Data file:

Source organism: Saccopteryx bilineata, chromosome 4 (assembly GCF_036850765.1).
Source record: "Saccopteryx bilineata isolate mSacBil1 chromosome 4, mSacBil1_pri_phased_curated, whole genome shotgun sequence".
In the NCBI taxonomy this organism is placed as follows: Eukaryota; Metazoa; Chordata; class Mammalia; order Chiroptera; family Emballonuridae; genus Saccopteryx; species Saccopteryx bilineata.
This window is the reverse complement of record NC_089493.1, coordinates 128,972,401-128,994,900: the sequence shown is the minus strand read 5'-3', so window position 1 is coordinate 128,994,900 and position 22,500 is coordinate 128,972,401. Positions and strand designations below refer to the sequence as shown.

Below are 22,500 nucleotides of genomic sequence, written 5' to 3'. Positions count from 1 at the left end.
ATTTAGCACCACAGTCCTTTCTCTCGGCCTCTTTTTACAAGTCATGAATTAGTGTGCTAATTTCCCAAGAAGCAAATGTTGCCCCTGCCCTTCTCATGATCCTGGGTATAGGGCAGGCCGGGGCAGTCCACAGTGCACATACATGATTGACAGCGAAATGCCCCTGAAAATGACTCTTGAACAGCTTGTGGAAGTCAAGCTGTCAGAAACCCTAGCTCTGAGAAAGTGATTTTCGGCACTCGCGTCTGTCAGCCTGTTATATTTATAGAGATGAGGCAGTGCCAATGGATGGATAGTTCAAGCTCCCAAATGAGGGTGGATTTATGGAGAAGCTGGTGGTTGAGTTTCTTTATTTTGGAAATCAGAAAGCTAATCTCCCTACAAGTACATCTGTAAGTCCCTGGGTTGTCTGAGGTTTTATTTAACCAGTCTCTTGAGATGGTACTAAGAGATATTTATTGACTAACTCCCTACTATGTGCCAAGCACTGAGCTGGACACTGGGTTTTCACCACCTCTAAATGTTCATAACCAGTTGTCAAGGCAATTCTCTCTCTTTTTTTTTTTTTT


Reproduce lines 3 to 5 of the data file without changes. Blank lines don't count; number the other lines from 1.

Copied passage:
In the NCBI taxonomy this organism is placed as follows: Eukaryota; Metazoa; Chordata; class Mammalia; order Chiroptera; family Emballonuridae; genus Saccopteryx; species Saccopteryx bilineata.
This window is the reverse complement of record NC_089493.1, coordinates 128,972,401-128,994,900: the sequence shown is the minus strand read 5'-3', so window position 1 is coordinate 128,994,900 and position 22,500 is coordinate 128,972,401. Positions and strand designations below refer to the sequence as shown.

Below are 22,500 nucleotides of genomic sequence, written 5' to 3'. Positions count from 1 at the left end.